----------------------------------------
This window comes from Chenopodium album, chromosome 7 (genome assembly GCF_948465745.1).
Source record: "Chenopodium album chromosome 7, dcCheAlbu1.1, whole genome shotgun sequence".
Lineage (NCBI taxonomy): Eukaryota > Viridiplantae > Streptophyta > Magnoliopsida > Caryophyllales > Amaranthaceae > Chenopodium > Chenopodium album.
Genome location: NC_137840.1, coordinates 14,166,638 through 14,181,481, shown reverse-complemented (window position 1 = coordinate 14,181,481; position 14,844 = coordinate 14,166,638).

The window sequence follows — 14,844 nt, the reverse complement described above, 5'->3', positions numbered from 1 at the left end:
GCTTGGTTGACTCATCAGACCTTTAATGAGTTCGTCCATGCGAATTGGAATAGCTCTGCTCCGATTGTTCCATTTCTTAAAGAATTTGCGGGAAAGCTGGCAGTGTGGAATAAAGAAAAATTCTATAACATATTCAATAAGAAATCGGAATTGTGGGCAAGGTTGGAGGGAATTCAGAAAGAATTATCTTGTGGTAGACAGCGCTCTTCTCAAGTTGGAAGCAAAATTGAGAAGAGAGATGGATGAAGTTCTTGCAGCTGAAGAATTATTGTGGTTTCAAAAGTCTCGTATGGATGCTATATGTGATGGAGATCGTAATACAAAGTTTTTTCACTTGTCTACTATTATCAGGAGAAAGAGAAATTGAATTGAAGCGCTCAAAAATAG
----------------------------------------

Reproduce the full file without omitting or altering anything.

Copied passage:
This window comes from Chenopodium album, chromosome 7 (genome assembly GCF_948465745.1).
Source record: "Chenopodium album chromosome 7, dcCheAlbu1.1, whole genome shotgun sequence".
Lineage (NCBI taxonomy): Eukaryota > Viridiplantae > Streptophyta > Magnoliopsida > Caryophyllales > Amaranthaceae > Chenopodium > Chenopodium album.
Genome location: NC_137840.1, coordinates 14,166,638 through 14,181,481, shown reverse-complemented (window position 1 = coordinate 14,181,481; position 14,844 = coordinate 14,166,638).

The window sequence follows — 14,844 nt, the reverse complement described above, 5'->3', positions numbered from 1 at the left end:
GCTTGGTTGACTCATCAGACCTTTAATGAGTTCGTCCATGCGAATTGGAATAGCTCTGCTCCGATTGTTCCATTTCTTAAAGAATTTGCGGGAAAGCTGGCAGTGTGGAATAAAGAAAAATTCTATAACATATTCAATAAGAAATCGGAATTGTGGGCAAGGTTGGAGGGAATTCAGAAAGAATTATCTTGTGGTAGACAGCGCTCTTCTCAAGTTGGAAGCAAAATTGAGAAGAGAGATGGATGAAGTTCTTGCAGCTGAAGAATTATTGTGGTTTCAAAAGTCTCGTATGGATGCTATATGTGATGGAGATCGTAATACAAAGTTTTTTCACTTGTCTACTATTATCAGGAGAAAGAGAAATTGAATTGAAGCGCTCAAAAATAG